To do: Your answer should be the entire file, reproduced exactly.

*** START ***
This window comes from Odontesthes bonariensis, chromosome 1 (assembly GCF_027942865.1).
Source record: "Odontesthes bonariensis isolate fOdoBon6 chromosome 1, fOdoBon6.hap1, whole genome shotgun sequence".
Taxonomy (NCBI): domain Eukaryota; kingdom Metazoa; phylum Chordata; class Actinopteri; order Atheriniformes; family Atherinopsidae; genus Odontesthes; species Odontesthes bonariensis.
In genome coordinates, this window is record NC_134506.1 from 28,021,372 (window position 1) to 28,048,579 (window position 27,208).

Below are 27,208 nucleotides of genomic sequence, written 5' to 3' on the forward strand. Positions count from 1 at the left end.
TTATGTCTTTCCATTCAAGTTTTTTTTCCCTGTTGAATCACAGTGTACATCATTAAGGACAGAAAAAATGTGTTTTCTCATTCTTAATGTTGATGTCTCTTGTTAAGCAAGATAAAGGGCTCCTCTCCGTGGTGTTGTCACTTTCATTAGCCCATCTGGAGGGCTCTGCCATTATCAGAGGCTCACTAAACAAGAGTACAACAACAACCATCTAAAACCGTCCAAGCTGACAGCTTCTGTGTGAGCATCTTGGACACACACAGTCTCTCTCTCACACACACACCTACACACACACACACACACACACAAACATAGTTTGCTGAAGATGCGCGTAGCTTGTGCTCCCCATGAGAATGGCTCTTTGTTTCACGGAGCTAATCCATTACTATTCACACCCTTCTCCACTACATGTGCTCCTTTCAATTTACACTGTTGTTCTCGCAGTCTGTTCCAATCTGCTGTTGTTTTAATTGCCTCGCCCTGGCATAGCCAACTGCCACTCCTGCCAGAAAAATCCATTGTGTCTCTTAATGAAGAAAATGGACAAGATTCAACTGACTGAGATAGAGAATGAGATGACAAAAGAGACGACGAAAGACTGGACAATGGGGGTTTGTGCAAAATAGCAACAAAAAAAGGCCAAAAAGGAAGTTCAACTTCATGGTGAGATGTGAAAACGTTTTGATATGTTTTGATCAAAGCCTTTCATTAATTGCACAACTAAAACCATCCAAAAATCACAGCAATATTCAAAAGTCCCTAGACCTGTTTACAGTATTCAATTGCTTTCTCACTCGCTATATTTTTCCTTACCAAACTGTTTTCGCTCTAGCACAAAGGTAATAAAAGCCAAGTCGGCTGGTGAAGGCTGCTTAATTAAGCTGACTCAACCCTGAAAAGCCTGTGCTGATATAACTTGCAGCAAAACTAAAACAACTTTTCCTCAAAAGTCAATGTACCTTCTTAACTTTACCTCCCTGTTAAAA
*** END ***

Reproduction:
This window comes from Odontesthes bonariensis, chromosome 1 (assembly GCF_027942865.1).
Source record: "Odontesthes bonariensis isolate fOdoBon6 chromosome 1, fOdoBon6.hap1, whole genome shotgun sequence".
Taxonomy (NCBI): domain Eukaryota; kingdom Metazoa; phylum Chordata; class Actinopteri; order Atheriniformes; family Atherinopsidae; genus Odontesthes; species Odontesthes bonariensis.
In genome coordinates, this window is record NC_134506.1 from 28,021,372 (window position 1) to 28,048,579 (window position 27,208).

Below are 27,208 nucleotides of genomic sequence, written 5' to 3' on the forward strand. Positions count from 1 at the left end.
TTATGTCTTTCCATTCAAGTTTTTTTTCCCTGTTGAATCACAGTGTACATCATTAAGGACAGAAAAAATGTGTTTTCTCATTCTTAATGTTGATGTCTCTTGTTAAGCAAGATAAAGGGCTCCTCTCCGTGGTGTTGTCACTTTCATTAGCCCATCTGGAGGGCTCTGCCATTATCAGAGGCTCACTAAACAAGAGTACAACAACAACCATCTAAAACCGTCCAAGCTGACAGCTTCTGTGTGAGCATCTTGGACACACACAGTCTCTCTCTCACACACACACCTACACACACACACACACACACACAAACATAGTTTGCTGAAGATGCGCGTAGCTTGTGCTCCCCATGAGAATGGCTCTTTGTTTCACGGAGCTAATCCATTACTATTCACACCCTTCTCCACTACATGTGCTCCTTTCAATTTACACTGTTGTTCTCGCAGTCTGTTCCAATCTGCTGTTGTTTTAATTGCCTCGCCCTGGCATAGCCAACTGCCACTCCTGCCAGAAAAATCCATTGTGTCTCTTAATGAAGAAAATGGACAAGATTCAACTGACTGAGATAGAGAATGAGATGACAAAAGAGACGACGAAAGACTGGACAATGGGGGTTTGTGCAAAATAGCAACAAAAAAAGGCCAAAAAGGAAGTTCAACTTCATGGTGAGATGTGAAAACGTTTTGATATGTTTTGATCAAAGCCTTTCATTAATTGCACAACTAAAACCATCCAAAAATCACAGCAATATTCAAAAGTCCCTAGACCTGTTTACAGTATTCAATTGCTTTCTCACTCGCTATATTTTTCCTTACCAAACTGTTTTCGCTCTAGCACAAAGGTAATAAAAGCCAAGTCGGCTGGTGAAGGCTGCTTAATTAAGCTGACTCAACCCTGAAAAGCCTGTGCTGATATAACTTGCAGCAAAACTAAAACAACTTTTCCTCAAAAGTCAATGTACCTTCTTAACTTTACCTCCCTGTTAAAA